SALT LAKE CITY — The state of Utah asserted this week that it has a “sovereign right” to define and regulate marriage, and defended a constitutional ban on same-sex marriage, saying its ban does not discriminate against gays and lesbians.
In a 13-page filing in federal court Monday, state attorneys denied that Utah’s Amendment 3 was aimed at furthering privately-held views that same-sex couples are immoral and inferior to heterosexual couples.
“Utah law prevents neither homosexuals nor lesbians from marrying,” according to the filing. “Homosexuals and lesbians may marry in Utah, but they face the same restriction heterosexuals do – they may not marry a person of the same sex. This restriction is not gender based – it applies equally to both males and females.”
On March 25, three couples filed a lawsuit challenging Utah’s constitutional ban on same-sex marriage, approved in 2004 by by 66 percent of voters.
The complaint, filed in U.S. District Court in Utah, argues that the constitutional amendment denies gay and lesbian citizens the basic right to marriage as affirmed in the interracial marriage case Loving vs. Virginia.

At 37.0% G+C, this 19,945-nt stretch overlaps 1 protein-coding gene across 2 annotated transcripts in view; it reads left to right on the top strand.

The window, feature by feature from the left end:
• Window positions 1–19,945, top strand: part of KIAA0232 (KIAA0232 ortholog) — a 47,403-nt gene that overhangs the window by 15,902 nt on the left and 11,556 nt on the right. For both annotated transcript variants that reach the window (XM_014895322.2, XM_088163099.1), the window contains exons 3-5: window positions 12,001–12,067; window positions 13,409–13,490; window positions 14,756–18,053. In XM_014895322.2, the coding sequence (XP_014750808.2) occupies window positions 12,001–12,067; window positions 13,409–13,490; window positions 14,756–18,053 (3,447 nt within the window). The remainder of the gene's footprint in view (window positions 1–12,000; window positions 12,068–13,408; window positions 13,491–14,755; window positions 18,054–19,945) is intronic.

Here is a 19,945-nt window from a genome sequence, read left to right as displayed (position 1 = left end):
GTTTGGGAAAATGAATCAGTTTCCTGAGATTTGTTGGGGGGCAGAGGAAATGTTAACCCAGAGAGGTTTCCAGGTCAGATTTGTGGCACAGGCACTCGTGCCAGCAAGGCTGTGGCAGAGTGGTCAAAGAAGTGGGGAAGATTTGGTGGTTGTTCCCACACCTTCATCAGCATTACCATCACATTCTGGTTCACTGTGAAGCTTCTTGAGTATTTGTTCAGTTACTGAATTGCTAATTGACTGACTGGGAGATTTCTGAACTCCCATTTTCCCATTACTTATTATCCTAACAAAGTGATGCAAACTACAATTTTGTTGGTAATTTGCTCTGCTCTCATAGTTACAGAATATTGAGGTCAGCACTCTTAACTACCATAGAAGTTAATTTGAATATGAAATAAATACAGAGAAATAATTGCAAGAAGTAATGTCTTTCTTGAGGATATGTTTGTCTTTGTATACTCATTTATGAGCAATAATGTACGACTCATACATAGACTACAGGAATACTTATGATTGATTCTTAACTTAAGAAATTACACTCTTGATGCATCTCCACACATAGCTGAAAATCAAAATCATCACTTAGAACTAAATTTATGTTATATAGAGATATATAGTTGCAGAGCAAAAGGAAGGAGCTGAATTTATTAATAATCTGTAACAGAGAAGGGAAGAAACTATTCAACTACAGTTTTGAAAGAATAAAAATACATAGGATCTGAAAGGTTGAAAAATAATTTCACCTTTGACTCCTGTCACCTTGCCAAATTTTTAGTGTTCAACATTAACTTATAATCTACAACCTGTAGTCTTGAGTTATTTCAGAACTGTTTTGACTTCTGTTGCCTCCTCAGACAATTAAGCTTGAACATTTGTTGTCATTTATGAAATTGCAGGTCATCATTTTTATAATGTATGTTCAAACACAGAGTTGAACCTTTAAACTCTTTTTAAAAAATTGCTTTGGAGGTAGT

Plaintiffs in the Utah case are two gay couples — Derek Kitchen and Moudi Sbiety, and Laurie Wood and Kody Partridge — along with Karen Archer and Kate Call, who were legally married in Iowa and whose marriage isn’t recognized by Utah.
The state said that, while it is true that “unmarried couples or groups of any kind — heterosexual, homosexual, polygamous, etc.” are denied certain rights available to married couples, their access to those rights is not protected under the U.S. Constitution.
The state has asked U.S. District Judge Robert J. Shelby to dismiss the complaint.